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This article was written by Charles William Sutton and was published in 1898
Charles Edward Poulett Thomson, Baron Sydenham, governor-general of Canada, was third son of John Poulett Thomson, a London merchant, by his wife Charlotte, daughter of John Jacob, a physician of Salisbury. George Julius Poulett Scrope was his elder brother. He was born at Waverley Abbey, Wimbledon, Surrey, on 13 September 1799, and educated at private schools. In 1815 he was sent to St. Petersburg to begin business life in a branch of his father's firm. Two years later he left Russia on account of ill-health, and spent the two succeeding years in Italy and other parts of the continent. From 1819 to 1821 he was occupied in the London counting-house, and from 1821 to 1823 he was again in Russia, after which he settled ultimately in London.
Taking a keen interest in politics, particularly in financial and commercial questions, he was returned to parliament for Dover on 19 June 1826, Jeremy Bentham assisting personally in the canvass. On 28 May 1828 he introduced a bill for a repeal of the usury laws, and was subsequently a frequent and effective speaker on free-trade and other proposals for financial reform. On the formation of Earl Grey's ministry in 1830 he was appointed vice-president of the board of trade and treasurer of the navy, and then withdrew from the commercial firm with which he was connected. He accompanied Lord Durham to Paris in November 1831 to negotiate a new commercial treaty with France, but the project fell through. In 1832 he carried out large improvements in the customs duties. At the general election that year, being elected simultaneously for Dover and Manchester, he chose the latter seat, which had been secured without solicitation on his part. He was re-elected for Manchester several times in succeeding years, his opponent in 1837 being Gladstone.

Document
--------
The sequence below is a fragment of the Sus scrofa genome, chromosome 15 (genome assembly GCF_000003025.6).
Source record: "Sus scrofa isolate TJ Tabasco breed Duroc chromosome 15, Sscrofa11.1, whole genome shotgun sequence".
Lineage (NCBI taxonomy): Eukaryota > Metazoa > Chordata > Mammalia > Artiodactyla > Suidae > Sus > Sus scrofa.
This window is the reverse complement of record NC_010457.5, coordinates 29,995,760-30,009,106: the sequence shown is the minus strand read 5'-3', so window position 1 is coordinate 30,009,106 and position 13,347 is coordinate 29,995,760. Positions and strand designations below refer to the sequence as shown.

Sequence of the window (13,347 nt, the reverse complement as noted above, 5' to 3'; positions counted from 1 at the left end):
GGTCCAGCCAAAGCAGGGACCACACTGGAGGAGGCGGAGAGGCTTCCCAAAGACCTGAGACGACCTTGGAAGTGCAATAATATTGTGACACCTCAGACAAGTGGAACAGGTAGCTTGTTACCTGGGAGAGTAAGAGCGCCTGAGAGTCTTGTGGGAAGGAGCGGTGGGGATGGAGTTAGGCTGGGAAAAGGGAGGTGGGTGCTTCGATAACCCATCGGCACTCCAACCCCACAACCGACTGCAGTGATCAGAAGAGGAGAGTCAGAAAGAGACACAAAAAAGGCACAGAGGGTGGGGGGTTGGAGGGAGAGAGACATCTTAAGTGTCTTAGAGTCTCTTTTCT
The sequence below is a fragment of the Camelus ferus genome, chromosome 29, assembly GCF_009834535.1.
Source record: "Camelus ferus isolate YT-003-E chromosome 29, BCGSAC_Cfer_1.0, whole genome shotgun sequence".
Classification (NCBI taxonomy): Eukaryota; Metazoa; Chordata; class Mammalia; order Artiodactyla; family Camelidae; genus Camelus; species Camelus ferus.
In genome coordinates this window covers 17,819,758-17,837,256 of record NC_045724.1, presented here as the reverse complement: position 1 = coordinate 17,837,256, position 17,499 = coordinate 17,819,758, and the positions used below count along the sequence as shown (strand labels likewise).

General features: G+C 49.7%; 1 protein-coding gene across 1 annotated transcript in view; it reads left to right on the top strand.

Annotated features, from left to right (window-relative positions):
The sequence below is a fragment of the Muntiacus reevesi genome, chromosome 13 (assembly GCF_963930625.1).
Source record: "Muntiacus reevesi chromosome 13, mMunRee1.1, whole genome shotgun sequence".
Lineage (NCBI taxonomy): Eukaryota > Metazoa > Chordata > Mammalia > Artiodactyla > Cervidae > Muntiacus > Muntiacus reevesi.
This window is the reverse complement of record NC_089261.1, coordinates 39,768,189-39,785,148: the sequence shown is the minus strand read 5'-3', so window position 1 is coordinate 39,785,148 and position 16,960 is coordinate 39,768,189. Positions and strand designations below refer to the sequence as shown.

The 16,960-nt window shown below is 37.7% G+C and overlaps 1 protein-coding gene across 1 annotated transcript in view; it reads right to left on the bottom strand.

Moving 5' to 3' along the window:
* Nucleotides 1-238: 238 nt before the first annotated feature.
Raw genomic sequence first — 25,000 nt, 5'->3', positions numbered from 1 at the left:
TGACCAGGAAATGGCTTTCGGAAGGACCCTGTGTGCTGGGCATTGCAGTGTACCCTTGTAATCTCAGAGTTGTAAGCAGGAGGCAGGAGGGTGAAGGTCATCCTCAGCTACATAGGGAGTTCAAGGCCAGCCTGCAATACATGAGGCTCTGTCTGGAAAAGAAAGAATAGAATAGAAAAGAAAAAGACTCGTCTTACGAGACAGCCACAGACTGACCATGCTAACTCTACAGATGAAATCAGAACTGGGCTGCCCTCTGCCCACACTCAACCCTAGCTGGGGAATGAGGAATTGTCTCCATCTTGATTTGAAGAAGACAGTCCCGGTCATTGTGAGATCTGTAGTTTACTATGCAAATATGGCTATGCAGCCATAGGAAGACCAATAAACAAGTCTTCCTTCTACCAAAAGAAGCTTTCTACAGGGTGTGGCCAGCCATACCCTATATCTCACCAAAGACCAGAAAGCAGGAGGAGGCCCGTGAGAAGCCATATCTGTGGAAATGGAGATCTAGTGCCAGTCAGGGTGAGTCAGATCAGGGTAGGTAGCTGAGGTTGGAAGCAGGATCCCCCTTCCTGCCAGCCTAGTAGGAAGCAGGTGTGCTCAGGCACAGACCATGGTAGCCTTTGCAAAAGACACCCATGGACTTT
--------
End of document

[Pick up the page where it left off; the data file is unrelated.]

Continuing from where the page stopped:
In the new government he again occupied his former position at the board of trade, and in 1834 succeeded Lord Auckland as president. He continued his alterations and remissions in the customs, assisted materially in framing the Bank Charter and Factories Regulation Acts of 1833, and greatly improved commercial relations by treaty with many foreign countries. He failed in an attempt to persuade America and France to admit the principle of international copyright. In 1832 he organised a special statistical department at the board of trade, and in 1837 instituted the school of design at Somerset House, in accordance with the recommendation of a select committee of the House of Commons made in 1835.
Thomson found in 1836 that his official labours, combined with the long night sittings of the House of Commons, seriously affected his health. In consequence in August 1839 he accepted the post of governor-general of Canada. His administration began at a critical period in Canadian history, and his first duty was to carry out the policy suggested in the report of his predecessor, Lord Durham, by effecting a union of the provinces and establishing a new constitution for their future government. This delicate and difficult task, in which the diverse interests of the Upper and Lower Provinces had to be reconciled, was accomplished by Thomson with great skill and courage. The new constitution, after being carried through the colonial parliaments and ratified by the House of Commons, came into force on 10 February 1841. It led ultimately to the great confederation of 1867. In addition to this measure he carried another for local government, and he set on foot improvements in the matters of emigration, education, and public works.
In recognition of his services he was on 19 August 1840 raised to the peerage as Baron Sydenham of Sydenham in Kent and Toronto in Canada, and was appointed knight grand cross of the order of the Bath. When preparing to return home he met with a fatal accident on 4 September 1841 while riding near Kingston, and died, unmarried, at his residence, Alwington House, Kingston, on the 19th of the same month. He was buried at Kingston.
Charles Greville, in his ‘Memoirs,’ devotes a curious passage to Thomson's complacency. In spite of his vanity he had many admirable qualities: tact, judgment, and prudence, firmness and decision, indefatigable and well-ordered application, and, above all, a disinterested devotion to the service of his country. Some rather ill-natured observations on Thomson are given in Sir John Bowring's ‘Autobiographical Recollections’.
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